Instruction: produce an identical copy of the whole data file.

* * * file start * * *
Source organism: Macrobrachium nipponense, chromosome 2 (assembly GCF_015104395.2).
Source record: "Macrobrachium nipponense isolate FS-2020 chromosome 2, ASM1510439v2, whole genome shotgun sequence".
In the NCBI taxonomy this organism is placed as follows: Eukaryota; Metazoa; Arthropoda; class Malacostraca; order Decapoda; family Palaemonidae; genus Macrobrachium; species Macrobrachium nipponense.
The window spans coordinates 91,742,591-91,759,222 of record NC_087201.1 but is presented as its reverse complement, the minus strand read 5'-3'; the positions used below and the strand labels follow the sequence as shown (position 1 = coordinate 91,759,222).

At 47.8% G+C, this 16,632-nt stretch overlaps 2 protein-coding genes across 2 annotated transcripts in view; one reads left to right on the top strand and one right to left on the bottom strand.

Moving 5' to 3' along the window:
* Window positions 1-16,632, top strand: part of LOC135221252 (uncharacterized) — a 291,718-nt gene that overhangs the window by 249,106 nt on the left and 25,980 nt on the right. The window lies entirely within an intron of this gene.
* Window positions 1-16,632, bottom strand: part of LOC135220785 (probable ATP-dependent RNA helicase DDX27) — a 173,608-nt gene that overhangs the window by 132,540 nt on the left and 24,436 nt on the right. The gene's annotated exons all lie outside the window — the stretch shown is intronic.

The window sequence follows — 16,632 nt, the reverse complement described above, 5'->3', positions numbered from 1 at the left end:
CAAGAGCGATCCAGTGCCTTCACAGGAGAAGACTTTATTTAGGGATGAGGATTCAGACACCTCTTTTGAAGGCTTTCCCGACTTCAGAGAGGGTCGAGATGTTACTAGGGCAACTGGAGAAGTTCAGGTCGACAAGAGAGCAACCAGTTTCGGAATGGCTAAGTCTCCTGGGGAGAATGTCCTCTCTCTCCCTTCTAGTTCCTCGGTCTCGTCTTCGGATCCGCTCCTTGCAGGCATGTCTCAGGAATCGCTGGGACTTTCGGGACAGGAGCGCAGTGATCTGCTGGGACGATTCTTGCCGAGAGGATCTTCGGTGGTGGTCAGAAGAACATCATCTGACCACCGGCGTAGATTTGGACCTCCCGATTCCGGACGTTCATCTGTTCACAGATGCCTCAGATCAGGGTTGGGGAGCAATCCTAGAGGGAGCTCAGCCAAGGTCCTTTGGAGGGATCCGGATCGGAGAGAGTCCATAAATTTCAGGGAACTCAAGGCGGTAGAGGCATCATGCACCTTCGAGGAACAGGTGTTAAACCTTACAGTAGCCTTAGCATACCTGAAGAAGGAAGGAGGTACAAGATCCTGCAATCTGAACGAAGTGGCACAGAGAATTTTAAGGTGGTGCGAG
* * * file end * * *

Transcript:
Source organism: Macrobrachium nipponense, chromosome 2 (assembly GCF_015104395.2).
Source record: "Macrobrachium nipponense isolate FS-2020 chromosome 2, ASM1510439v2, whole genome shotgun sequence".
In the NCBI taxonomy this organism is placed as follows: Eukaryota; Metazoa; Arthropoda; class Malacostraca; order Decapoda; family Palaemonidae; genus Macrobrachium; species Macrobrachium nipponense.
The window spans coordinates 91,742,591-91,759,222 of record NC_087201.1 but is presented as its reverse complement, the minus strand read 5'-3'; the positions used below and the strand labels follow the sequence as shown (position 1 = coordinate 91,759,222).

At 47.8% G+C, this 16,632-nt stretch overlaps 2 protein-coding genes across 2 annotated transcripts in view; one reads left to right on the top strand and one right to left on the bottom strand.

Moving 5' to 3' along the window:
* Window positions 1-16,632, top strand: part of LOC135221252 (uncharacterized) — a 291,718-nt gene that overhangs the window by 249,106 nt on the left and 25,980 nt on the right. The window lies entirely within an intron of this gene.
* Window positions 1-16,632, bottom strand: part of LOC135220785 (probable ATP-dependent RNA helicase DDX27) — a 173,608-nt gene that overhangs the window by 132,540 nt on the left and 24,436 nt on the right. The gene's annotated exons all lie outside the window — the stretch shown is intronic.

The window sequence follows — 16,632 nt, the reverse complement described above, 5'->3', positions numbered from 1 at the left end:
CAAGAGCGATCCAGTGCCTTCACAGGAGAAGACTTTATTTAGGGATGAGGATTCAGACACCTCTTTTGAAGGCTTTCCCGACTTCAGAGAGGGTCGAGATGTTACTAGGGCAACTGGAGAAGTTCAGGTCGACAAGAGAGCAACCAGTTTCGGAATGGCTAAGTCTCCTGGGGAGAATGTCCTCTCTCTCCCTTCTAGTTCCTCGGTCTCGTCTTCGGATCCGCTCCTTGCAGGCATGTCTCAGGAATCGCTGGGACTTTCGGGACAGGAGCGCAGTGATCTGCTGGGACGATTCTTGCCGAGAGGATCTTCGGTGGTGGTCAGAAGAACATCATCTGACCACCGGCGTAGATTTGGACCTCCCGATTCCGGACGTTCATCTGTTCACAGATGCCTCAGATCAGGGTTGGGGAGCAATCCTAGAGGGAGCTCAGCCAAGGTCCTTTGGAGGGATCCGGATCGGAGAGAGTCCATAAATTTCAGGGAACTCAAGGCGGTAGAGGCATCATGCACCTTCGAGGAACAGGTGTTAAACCTTACAGTAGCCTTAGCATACCTGAAGAAGGAAGGAGGTACAAGATCCTGCAATCTGAACGAAGTGGCACAGAGAATTTTAAGGTGGTGCGAG